# Find the general formula (1 Viewer)

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#### kezman

Hi I have many problems trying to find the general formula and the demonstration by induction.
Let
$$A_1 = 3$$
$$A_2 = 7$$
$$A_3 = 13$$
A_n+3 = 3A_n+2 - 3A_n+1 + A_n
I could only find this.
A_n+1 = A_n + 2n

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#### Hurkyl

Staff Emeritus
Gold Member
What sort of class are you in?

A_n+1 = A_n + 2n
How did you arrive at this? It can't be right, though: it doesn't work for n=1 or n=2.

Oh, I bet you meant $A_n = A_{n-1} + 2n$, or $A_{n+1} = A_n + 2(n+1)$. (Incidentally, you could try proving this formula by induction, to make sure you're on the right track)

One trick that's often useful is to not do arithmetic. If $A_n = A_{n-1} + 2n$, then write $A_2 = 3 + 2\cdot2$ instead of $A_2 = 7$.

#### kezman

sorry im in my way of learning Latex.
I mean:
$A_n = A_{n-1} + 2n$
And the formula given in the problem is:
$A_{n+3} = 3A_{n+2} - 3A_{n+1} + A_n$
With the three A1 A2 A3 defined.
Ive been trying but I couldnt find the general formula.

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#### VietDao29

Homework Helper
kezman said:
...I mean:
$A_n = A_{n-1} + 2n$
So far so good.
Now, you can follow Hurkyl's suggestion:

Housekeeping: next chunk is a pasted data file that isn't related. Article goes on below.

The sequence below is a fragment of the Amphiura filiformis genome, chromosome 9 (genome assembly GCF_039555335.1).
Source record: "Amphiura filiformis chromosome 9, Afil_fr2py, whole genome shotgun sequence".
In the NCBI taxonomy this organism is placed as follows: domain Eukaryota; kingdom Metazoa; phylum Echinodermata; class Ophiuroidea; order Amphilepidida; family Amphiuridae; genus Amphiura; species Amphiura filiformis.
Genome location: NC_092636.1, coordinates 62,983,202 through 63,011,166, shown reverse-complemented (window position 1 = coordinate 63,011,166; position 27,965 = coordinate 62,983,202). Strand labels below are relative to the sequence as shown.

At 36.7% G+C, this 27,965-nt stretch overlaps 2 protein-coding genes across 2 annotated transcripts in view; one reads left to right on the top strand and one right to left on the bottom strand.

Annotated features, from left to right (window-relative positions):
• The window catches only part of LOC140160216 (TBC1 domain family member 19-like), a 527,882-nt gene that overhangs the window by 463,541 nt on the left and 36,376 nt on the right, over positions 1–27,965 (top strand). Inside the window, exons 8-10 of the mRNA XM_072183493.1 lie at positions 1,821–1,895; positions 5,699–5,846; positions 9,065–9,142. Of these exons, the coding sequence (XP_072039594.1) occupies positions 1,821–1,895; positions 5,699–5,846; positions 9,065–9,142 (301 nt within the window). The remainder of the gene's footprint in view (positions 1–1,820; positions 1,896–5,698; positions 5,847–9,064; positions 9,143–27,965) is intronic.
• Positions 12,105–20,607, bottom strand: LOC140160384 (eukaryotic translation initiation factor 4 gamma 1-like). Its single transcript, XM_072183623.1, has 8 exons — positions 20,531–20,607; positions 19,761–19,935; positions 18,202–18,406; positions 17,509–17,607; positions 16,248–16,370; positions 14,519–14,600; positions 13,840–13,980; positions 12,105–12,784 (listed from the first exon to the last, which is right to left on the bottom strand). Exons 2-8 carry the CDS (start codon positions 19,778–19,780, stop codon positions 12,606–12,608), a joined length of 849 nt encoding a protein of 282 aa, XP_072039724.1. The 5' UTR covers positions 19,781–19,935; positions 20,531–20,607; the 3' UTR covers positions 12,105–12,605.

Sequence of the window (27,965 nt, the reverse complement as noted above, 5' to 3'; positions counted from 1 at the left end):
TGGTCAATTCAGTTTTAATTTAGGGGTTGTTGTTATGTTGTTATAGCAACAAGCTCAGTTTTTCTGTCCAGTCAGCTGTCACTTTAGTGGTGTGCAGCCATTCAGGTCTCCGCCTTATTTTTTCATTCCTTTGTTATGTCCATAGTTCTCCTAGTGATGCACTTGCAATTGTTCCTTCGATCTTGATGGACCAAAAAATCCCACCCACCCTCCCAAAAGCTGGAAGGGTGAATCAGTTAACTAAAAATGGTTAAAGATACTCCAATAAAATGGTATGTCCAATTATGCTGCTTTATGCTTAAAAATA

A1 = 3
A2 = A1 + 2 . 2 = 3 + 2 . 2
A3 = A2 + 2 . 3 = 3 + 2 . 2 + 2 . 3
A4 = 3 + 2 . 2 + 2 . 3 + 2 . 4
A5 = 3 + 2 . 2 + 2 . 3 + 2 . 4 + 2 . 5
A6 = 3 + 2 . 2 + 2 . 3 + 2 . 4 + 2 . 5 + 2 . 6
...
An = 3 + 2 . 2 + 2 . 3 + 2 . 4 + 2 . 5 + 2 . 6 + 2 . 7 + ... + 2 . n
Now, do you see anything that can be factored out?
Can you go from here? :)

#### kezman

For
$A_n = 3 + \sum\limits_{i = 2}^n 2i$
then
$A_1 = 3$
Is this correct?

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#### Hurkyl

Staff Emeritus
Gold Member
If you can prove it by induction, it's correct.

#### kezman

Induction:
1)
$A_1 = 3 + \sum\limits_{i = 2}^1 2i = 3$
(Is this OK?)
2) I had this result :$A_{n+1} = A_n + 2(n+1)$

With $A_n = 3 + \sum\limits_{i = 2}^n 2i$ =>
$A_{n+1} = 3 + \sum\limits_{i = 2}^{n+1} 2i$ (the upper index of the summatory in this case is (n+1))
=> $A_{n+1} = 3 + \sum\limits_{i = 2}^n 2i + 2(n+1)$
=> $A_{n+1} = A_n + 2(n+1)$

Is this correct?

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#### Hurkyl

Staff Emeritus
Gold Member
Well, you've done it backwards!

$$A_{n+1} = A_n + 2(n+1)$$

is the statement you know to be true, whereas

$$A_{n+1} = 3 + \sum\limits_{i = 2}^{n+1} 2i$$

is the statement you were trying to prove.

(given the assumption that $A_n = 3 + \sum_{i = 2}^n 2i$)

(Actually, I'm assuming you've already given a proof of $A_{n+1} = A_n + 2(n+1)$ is correct given the original recurrence relation. If you have not yet done so, then you should work with the original recurrence)

#### kezman

Yes is true.I still have to prove first $$A_{n+1} = A_n + 2(n+1)$$

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